If you are going to a charger you don't need to do any of that. If the battery is cold and you are using the navigation system to get to a nearby charger, the car will start preheating the battery for you, without any input from you.

One of the problems Teslas had in Chicago was that people had parked their cars at the airport at low states of charge, expecting to charge as soon as they got back. Then they got back, drove without checking to a supercharger - and one of the superchargers near the airport was down. Had they used the navigation system it would have told them that, rerouted them to a nearby charger, AND preconditioned the battery.
 
How much performance do you need on freezing, icy, snow covered roads ?
Restricting power and performance in freezing conditions sounds to me like a good idea .

I'm not saying change anything about motor performance.

I'm saying have 3x more battery discharge power than you need because in freezing temps, you'll have a third of the discharge power of whatever you had at room temp. Internal resistance of a battery moves up or down depending on temperature.

I used to run 20C lipo packs at 2C. 0.5v drop on the pack at full load at room temp, 1.5v drop at freezing... no problem with winter sag.. and 1-2% capacity loss in the cold.. that battery had zero temperature related stress.

Tesla's battery has zero such headroom and that's why it requires heating ( atrociously bad performance in cold otherwise ) and cooling ( their super high energy cells have high IR so they waste a lot of energy to heat, which you then must spend more energy cooling ).
 
I ran across the dreaded ford anti-theft system a few years back, Buddy's gf parked her car at my office, it being a ford was immediately broken into, all they did was jack up the ignition.

Turned out to be a god send, turns out there is an entire economy of legal owners fighting with the anti-theft system, so there are tonnes of options on what to do. I happily tore the existing key apart, dug the chip out, hot snotted it directly to the sensor ring and then changed the ignition.. problem solved.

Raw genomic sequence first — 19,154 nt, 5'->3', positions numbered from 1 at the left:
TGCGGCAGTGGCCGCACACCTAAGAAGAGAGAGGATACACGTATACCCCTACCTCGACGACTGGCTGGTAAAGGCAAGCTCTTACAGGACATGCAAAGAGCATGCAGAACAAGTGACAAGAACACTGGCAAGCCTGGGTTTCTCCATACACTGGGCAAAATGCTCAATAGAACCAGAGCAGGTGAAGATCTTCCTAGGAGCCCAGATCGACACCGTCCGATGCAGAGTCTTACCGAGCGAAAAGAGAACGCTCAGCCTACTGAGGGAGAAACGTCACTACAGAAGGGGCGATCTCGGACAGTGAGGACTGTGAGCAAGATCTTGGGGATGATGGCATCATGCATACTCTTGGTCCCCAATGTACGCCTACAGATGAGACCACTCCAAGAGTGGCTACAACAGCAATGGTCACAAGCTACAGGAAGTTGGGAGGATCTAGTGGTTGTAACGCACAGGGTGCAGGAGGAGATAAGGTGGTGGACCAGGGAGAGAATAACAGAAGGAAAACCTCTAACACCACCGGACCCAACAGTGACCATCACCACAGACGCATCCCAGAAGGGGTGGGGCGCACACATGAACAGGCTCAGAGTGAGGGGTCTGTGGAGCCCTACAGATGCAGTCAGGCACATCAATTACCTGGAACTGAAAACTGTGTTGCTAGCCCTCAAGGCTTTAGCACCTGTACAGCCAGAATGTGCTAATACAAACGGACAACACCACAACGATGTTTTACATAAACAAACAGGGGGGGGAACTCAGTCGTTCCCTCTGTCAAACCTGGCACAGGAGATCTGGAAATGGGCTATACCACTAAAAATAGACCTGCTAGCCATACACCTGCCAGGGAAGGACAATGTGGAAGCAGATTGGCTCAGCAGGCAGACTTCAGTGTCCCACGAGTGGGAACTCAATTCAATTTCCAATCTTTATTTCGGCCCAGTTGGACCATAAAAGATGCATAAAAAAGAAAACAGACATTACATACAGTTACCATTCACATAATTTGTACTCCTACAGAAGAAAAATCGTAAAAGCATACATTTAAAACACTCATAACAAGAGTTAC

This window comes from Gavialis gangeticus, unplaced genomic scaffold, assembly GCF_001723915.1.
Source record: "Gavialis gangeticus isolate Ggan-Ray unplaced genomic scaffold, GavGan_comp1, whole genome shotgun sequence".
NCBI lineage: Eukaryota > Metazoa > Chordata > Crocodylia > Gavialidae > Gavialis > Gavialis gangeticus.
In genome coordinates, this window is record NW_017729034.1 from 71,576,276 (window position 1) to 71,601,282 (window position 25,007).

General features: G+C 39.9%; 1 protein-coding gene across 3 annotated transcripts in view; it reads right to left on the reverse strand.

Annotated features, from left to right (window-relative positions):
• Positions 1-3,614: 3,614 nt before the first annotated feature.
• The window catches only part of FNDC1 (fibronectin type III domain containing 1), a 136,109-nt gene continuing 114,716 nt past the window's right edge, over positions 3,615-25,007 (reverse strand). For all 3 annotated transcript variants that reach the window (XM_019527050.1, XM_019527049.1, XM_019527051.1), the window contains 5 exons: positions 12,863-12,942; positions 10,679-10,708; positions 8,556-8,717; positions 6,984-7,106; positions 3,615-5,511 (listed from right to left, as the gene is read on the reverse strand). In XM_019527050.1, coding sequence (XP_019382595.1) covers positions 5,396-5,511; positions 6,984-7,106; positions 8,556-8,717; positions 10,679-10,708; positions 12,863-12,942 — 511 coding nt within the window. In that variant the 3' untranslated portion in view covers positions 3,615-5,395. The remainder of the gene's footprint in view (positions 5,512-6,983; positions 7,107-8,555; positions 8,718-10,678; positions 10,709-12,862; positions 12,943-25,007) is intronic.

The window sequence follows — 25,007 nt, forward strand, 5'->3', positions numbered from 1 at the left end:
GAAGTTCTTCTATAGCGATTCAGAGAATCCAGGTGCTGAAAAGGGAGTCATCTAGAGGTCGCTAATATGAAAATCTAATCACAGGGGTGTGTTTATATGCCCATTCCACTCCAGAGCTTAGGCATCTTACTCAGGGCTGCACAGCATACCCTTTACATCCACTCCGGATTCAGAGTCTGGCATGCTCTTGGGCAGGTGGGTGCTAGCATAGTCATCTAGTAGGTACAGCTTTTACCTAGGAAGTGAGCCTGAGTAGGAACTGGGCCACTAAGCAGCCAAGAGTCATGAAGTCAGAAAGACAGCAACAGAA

I'm not saying change anything about motor performance.

I'm saying have 3x more battery discharge power than you need because in freezing temps, you'll have a third of the discharge power of whatever you had at room tem
Yes, and that is exactly what i meant.
motor performance is directly related to battery discharge power, so cutting the battery discharge power would limit the peak power of the motor…..a good thing on ice/snow
winter driving instruction 101…”light foot on the accellerator “ !
When would you ever need 200+ kW on ice/ snow ?
( unless your name is Stig Blomqvist ! 👍)
 
*unless you got middle class to upper class money and somehow you have a garage etc.
Fairly big income divide in most big cities so this is unlikely.
I understand that a cheap extension cord could get stollen but one of them would work fine.
 
Yes, and that is exactly what i meant.
motor performance is directly related to battery discharge power, so cutting the battery discharge power would limit the peak power of the motor…..a good thing on ice/snow
winter driving instruction 101…”light foot on the accellerator “ !
When would you ever need 200+ kW on ice/ snow ?
( unless your name is Stig Blomqvist ! 👍)

It's not directly related, the controller's amp limits determine what your peak amps are. Battery determines what the volts are at a given C rate.

Lots of IR overhead is very important if you want to resist negative effects from temperature. Teslas have close to none.